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"We found evidence for a dramatic shift since the advent of the Internet in how people are meeting their spouse," said the study, led by John Cacioppo of the University of Chicago's Department of Psychology.
marriages begin with online dating, and those couples may be slightly happier than couples who meet through other means, a U. The research is based on a nationally representative survey of 19,131 people who married between 20.
Online dating has ballooned into a billion-dollar industry and the Internet "may be altering the dynamics and outcome of marriage itself," said the study by U. researchers in the Proceedings of the National Academy of Sciences.
However, some experts took issue with the findings because the survey was commissioned by e Harmony.com, the dating site that attracted one quarter of all online marriages according to the research.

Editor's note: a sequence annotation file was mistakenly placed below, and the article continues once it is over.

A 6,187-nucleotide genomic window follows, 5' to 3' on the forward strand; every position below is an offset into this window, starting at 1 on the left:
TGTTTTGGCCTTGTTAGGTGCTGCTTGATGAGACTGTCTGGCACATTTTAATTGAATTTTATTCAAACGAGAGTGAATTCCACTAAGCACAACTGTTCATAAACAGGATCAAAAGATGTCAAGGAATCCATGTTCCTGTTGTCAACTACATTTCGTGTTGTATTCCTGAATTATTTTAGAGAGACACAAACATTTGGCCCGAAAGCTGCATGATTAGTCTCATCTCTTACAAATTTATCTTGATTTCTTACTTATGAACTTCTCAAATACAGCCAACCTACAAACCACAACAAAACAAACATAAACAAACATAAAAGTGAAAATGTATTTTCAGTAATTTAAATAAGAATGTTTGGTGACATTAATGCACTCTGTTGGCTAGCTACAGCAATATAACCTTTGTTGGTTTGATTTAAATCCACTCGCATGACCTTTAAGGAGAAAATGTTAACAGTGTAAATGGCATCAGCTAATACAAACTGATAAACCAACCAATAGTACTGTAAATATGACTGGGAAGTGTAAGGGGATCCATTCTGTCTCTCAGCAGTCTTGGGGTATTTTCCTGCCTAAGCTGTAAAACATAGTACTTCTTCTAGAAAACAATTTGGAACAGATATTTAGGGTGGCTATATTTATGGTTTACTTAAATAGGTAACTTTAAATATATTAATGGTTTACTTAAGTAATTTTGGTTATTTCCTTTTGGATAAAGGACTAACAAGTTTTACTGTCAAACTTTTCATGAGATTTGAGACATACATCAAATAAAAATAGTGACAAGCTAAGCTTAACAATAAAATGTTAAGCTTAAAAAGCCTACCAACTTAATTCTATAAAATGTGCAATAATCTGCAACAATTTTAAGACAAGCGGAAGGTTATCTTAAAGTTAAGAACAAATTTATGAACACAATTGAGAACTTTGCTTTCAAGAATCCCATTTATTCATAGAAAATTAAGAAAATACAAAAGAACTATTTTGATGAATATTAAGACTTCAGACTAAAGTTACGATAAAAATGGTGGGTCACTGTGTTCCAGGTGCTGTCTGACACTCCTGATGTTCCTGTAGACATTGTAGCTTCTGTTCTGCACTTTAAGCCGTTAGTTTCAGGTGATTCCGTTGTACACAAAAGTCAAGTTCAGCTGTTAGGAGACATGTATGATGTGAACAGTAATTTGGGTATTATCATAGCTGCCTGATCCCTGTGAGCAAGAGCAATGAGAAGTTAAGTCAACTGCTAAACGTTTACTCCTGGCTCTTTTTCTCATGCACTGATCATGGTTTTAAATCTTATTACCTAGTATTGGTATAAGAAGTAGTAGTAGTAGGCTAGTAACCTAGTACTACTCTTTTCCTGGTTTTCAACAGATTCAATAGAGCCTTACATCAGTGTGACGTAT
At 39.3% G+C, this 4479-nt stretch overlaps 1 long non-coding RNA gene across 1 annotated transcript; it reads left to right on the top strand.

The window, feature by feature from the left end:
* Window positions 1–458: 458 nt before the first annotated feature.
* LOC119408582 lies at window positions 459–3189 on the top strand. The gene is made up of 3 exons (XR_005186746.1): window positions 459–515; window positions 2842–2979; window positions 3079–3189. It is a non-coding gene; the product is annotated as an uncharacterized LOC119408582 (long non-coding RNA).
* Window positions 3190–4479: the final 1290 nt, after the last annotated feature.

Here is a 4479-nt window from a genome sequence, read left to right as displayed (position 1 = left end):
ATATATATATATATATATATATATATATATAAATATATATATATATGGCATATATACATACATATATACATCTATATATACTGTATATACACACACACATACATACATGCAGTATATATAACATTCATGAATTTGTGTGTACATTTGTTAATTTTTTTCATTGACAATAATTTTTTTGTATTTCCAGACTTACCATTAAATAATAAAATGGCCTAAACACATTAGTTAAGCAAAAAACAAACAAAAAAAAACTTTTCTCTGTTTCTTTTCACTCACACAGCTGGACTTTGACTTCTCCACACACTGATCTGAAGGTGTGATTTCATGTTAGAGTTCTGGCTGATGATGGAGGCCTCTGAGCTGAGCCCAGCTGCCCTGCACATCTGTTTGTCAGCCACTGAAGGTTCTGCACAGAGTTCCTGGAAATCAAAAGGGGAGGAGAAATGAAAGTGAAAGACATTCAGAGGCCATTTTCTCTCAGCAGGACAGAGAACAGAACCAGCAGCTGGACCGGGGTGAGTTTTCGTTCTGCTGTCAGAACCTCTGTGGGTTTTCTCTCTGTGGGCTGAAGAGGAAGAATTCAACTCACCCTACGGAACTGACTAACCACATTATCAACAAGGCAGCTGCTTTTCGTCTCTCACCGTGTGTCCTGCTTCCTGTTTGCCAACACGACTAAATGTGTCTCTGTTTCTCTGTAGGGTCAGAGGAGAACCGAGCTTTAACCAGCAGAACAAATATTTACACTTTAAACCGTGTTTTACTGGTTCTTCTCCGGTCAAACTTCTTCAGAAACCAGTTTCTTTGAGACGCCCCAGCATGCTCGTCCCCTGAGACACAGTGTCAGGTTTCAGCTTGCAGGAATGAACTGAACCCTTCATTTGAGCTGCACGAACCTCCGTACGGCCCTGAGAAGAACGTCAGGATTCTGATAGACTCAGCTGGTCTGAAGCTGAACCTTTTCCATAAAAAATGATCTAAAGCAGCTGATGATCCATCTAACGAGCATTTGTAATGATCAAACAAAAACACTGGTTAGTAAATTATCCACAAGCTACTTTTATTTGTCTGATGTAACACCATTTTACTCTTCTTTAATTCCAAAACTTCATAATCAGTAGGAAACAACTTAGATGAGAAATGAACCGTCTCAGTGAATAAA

The lowest satisfaction rates were reported by people who met through family, work, bars/clubs or blind dates.
"These data suggest that the Internet may be altering the dynamics and outcomes of marriage itself," said Cacioppo.
"It is possible that individuals who met their spouse online may be different in personality, motivation to form a long-term marital relationship, or some other factor." But not all experts believe that online dating translates into instant bliss.
Eli Finkel, a professor of social psychology at Northwestern University, led an extensive review of the science published about online dating last year.
He told AFP he agreed with the proportions found in the PNAS study.